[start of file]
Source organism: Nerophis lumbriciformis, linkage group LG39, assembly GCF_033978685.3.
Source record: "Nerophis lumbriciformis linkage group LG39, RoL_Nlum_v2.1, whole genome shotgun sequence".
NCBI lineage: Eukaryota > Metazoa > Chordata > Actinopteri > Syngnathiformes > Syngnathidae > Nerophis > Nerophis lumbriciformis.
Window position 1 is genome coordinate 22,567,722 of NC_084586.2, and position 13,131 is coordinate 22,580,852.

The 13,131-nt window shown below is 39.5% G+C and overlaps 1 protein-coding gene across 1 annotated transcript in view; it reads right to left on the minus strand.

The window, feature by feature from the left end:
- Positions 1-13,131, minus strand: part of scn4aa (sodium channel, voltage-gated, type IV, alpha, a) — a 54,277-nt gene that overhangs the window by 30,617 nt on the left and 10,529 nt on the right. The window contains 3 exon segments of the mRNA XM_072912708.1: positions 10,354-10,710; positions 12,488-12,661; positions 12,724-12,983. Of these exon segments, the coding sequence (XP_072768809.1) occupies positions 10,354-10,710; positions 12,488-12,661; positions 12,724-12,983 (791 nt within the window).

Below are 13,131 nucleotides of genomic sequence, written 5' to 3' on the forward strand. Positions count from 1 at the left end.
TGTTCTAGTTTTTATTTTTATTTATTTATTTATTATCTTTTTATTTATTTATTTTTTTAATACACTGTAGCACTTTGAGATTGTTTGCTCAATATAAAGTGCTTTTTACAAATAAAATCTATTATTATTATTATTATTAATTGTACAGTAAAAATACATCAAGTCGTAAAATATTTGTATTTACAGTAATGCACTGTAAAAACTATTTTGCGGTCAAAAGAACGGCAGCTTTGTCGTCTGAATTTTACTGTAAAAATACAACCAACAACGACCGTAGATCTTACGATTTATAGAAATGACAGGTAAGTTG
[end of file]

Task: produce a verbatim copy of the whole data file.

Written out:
Source organism: Nerophis lumbriciformis, linkage group LG39, assembly GCF_033978685.3.
Source record: "Nerophis lumbriciformis linkage group LG39, RoL_Nlum_v2.1, whole genome shotgun sequence".
NCBI lineage: Eukaryota > Metazoa > Chordata > Actinopteri > Syngnathiformes > Syngnathidae > Nerophis > Nerophis lumbriciformis.
Window position 1 is genome coordinate 22,567,722 of NC_084586.2, and position 13,131 is coordinate 22,580,852.

The 13,131-nt window shown below is 39.5% G+C and overlaps 1 protein-coding gene across 1 annotated transcript in view; it reads right to left on the minus strand.

The window, feature by feature from the left end:
- Positions 1-13,131, minus strand: part of scn4aa (sodium channel, voltage-gated, type IV, alpha, a) — a 54,277-nt gene that overhangs the window by 30,617 nt on the left and 10,529 nt on the right. The window contains 3 exon segments of the mRNA XM_072912708.1: positions 10,354-10,710; positions 12,488-12,661; positions 12,724-12,983. Of these exon segments, the coding sequence (XP_072768809.1) occupies positions 10,354-10,710; positions 12,488-12,661; positions 12,724-12,983 (791 nt within the window).

Below are 13,131 nucleotides of genomic sequence, written 5' to 3' on the forward strand. Positions count from 1 at the left end.
TGTTCTAGTTTTTATTTTTATTTATTTATTTATTATCTTTTTATTTATTTATTTTTTTAATACACTGTAGCACTTTGAGATTGTTTGCTCAATATAAAGTGCTTTTTACAAATAAAATCTATTATTATTATTATTATTAATTGTACAGTAAAAATACATCAAGTCGTAAAATATTTGTATTTACAGTAATGCACTGTAAAAACTATTTTGCGGTCAAAAGAACGGCAGCTTTGTCGTCTGAATTTTACTGTAAAAATACAACCAACAACGACCGTAGATCTTACGATTTATAGAAATGACAGGTAAGTTG